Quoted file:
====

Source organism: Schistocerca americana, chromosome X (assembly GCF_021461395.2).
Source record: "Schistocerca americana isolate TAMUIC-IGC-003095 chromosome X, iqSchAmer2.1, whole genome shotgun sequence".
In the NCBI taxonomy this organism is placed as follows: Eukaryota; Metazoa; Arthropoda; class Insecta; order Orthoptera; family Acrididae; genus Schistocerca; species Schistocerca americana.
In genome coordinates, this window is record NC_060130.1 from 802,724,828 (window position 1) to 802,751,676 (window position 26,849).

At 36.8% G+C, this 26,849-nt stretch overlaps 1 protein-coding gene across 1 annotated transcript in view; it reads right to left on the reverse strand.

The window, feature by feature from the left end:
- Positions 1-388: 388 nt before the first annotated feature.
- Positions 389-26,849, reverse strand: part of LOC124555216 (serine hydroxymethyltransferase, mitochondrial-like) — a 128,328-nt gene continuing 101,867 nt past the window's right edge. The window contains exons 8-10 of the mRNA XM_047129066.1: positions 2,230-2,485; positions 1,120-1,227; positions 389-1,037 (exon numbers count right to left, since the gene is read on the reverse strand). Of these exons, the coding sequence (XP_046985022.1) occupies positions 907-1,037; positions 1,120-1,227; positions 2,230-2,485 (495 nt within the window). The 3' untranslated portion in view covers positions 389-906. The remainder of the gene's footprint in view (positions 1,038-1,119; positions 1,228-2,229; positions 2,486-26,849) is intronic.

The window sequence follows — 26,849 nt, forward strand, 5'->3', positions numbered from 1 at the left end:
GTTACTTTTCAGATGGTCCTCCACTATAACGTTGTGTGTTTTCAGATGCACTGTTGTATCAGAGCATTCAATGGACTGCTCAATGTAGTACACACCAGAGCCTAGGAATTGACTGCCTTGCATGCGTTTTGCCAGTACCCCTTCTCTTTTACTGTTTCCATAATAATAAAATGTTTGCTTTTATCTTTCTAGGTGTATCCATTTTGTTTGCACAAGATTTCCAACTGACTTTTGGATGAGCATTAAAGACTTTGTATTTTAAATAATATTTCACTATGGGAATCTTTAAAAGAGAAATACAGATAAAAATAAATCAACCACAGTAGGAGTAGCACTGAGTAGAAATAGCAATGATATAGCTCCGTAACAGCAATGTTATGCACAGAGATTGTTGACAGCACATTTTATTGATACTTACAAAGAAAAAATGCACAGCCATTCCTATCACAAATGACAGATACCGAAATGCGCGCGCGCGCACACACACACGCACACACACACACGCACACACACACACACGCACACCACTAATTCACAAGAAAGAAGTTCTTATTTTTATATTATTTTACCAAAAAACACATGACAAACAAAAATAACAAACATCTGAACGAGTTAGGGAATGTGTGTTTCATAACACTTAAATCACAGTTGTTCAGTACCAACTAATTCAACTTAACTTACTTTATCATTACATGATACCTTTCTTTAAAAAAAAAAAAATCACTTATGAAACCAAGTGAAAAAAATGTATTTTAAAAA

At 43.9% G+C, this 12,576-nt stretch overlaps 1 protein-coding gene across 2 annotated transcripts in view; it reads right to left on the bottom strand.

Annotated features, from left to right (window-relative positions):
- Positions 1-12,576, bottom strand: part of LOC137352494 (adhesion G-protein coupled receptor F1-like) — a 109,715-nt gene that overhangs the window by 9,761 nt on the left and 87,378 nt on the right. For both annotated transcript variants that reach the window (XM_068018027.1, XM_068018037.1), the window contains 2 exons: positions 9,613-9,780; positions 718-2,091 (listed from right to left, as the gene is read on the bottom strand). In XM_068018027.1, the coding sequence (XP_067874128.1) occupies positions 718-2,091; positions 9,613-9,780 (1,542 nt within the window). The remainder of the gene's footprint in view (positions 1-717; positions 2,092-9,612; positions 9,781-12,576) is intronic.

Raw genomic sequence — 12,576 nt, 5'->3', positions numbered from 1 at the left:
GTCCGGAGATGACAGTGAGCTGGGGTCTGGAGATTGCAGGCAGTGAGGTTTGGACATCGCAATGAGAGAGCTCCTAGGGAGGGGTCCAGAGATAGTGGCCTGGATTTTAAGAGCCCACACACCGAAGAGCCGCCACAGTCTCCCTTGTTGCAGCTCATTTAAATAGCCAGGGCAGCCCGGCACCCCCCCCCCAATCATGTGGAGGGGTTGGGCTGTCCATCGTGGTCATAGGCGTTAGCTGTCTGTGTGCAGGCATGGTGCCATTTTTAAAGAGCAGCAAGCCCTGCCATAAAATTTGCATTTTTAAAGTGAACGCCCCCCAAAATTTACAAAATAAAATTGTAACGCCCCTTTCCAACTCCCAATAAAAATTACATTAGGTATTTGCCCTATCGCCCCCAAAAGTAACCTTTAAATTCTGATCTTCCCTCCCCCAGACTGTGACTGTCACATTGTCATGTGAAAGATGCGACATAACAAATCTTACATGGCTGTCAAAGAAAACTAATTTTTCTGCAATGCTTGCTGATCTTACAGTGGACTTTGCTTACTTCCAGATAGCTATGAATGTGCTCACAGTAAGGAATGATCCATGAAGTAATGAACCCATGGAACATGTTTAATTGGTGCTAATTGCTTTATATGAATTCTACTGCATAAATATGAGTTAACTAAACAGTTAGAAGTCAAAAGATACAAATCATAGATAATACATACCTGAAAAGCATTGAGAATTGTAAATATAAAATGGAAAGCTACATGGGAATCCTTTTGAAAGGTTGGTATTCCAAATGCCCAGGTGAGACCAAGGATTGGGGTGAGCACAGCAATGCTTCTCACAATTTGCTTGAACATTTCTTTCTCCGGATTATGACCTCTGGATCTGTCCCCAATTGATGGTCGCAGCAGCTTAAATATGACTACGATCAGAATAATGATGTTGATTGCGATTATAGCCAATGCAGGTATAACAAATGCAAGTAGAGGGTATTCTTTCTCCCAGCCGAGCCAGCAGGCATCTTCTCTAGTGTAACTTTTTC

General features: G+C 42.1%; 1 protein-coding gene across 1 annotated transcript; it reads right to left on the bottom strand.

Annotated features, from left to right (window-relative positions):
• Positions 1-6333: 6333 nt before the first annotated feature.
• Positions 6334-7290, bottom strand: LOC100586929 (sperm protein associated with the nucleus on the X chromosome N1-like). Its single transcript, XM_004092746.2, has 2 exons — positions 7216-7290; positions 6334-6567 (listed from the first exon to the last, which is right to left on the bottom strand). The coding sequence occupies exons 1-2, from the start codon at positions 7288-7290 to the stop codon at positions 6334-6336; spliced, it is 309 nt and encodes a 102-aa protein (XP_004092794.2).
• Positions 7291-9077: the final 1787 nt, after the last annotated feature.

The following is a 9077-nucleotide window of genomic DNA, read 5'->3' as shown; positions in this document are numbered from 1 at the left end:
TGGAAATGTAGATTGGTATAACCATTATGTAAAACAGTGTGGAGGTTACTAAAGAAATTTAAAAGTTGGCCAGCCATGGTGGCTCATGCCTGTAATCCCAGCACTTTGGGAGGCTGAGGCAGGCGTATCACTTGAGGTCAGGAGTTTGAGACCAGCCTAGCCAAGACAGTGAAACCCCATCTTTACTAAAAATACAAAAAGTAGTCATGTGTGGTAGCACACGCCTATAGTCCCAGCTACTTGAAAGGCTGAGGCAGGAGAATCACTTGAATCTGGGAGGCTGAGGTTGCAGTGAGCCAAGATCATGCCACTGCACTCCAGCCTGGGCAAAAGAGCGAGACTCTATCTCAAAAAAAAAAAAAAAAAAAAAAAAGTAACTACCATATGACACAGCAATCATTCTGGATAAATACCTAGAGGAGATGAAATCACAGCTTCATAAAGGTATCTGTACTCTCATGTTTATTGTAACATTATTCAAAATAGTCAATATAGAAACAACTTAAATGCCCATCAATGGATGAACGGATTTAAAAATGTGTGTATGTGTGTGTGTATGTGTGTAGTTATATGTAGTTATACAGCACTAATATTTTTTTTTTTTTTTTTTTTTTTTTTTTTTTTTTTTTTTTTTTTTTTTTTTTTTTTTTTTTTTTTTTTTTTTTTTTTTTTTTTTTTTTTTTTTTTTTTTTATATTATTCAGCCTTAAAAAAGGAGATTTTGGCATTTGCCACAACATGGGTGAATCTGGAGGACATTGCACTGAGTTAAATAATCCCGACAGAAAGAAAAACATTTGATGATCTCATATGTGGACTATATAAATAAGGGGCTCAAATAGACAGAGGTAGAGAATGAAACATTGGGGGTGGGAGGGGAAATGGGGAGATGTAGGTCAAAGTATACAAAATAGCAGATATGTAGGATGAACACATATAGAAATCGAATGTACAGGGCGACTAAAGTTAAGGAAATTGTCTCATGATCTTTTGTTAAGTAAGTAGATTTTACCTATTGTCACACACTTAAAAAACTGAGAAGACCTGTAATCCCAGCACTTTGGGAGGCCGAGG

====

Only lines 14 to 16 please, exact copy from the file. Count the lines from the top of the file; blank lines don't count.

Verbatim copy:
Raw genomic sequence — 12,576 nt, 5'->3', positions numbered from 1 at the left:
GTCCGGAGATGACAGTGAGCTGGGGTCTGGAGATTGCAGGCAGTGAGGTTTGGACATCGCAATGAGAGAGCTCCTAGGGAGGGGTCCAGAGATAGTGGCCTGGATTTTAAGAGCCCACACACCGAAGAGCCGCCACAGTCTCCCTTGTTGCAGCTCATTTAAATAGCCAGGGCAGCCCGGCACCCCCCCCCCAATCATGTGGAGGGGTTGGGCTGTCCATCGTGGTCATAGGCGTTAGCTGTCTGTGTGCAGGCATGGTGCCATTTTTAAAGAGCAGCAAGCCCTGCCATAAAATTTGCATTTTTAAAGTGAACGCCCCCCAAAATTTACAAAATAAAATTGTAACGCCCCTTTCCAACTCCCAATAAAAATTACATTAGGTATTTGCCCTATCGCCCCCAAAAGTAACCTTTAAATTCTGATCTTCCCTCCCCCAGACTGTGACTGTCACATTGTCATGTGAAAGATGCGACATAACAAATCTTACATGGCTGTCAAAGAAAACTAATTTTTCTGCAATGCTTGCTGATCTTACAGTGGACTTTGCTTACTTCCAGATAGCTATGAATGTGCTCACAGTAAGGAATGATCCATGAAGTAATGAACCCATGGAACATGTTTAATTGGTGCTAATTGCTTTATATGAATTCTACTGCATAAATATGAGTTAACTAAACAGTTAGAAGTCAAAAGATACAAATCATAGATAATACATACCTGAAAAGCATTGAGAATTGTAAATATAAAATGGAAAGCTACATGGGAATCCTTTTGAAAGGTTGGTATTCCAAATGCCCAGGTGAGACCAAGGATTGGGGTGAGCACAGCAATGCTTCTCACAATTTGCTTGAACATTTCTTTCTCCGGATTATGACCTCTGGATCTGTCCCCAATTGATGGTCGCAGCAGCTTAAATATGACTACGATCAGAATAATGATGTTGATTGCGATTATAGCCAATGCAGGTATAACAAATGCAAGTAGAGGGTATTCTTTCTCCCAGCCGAGCCAGCAGGCATCTTCTCTAGTGTAACTTTTTC

General features: G+C 42.1%; 1 protein-coding gene across 1 annotated transcript; it reads right to left on the bottom strand.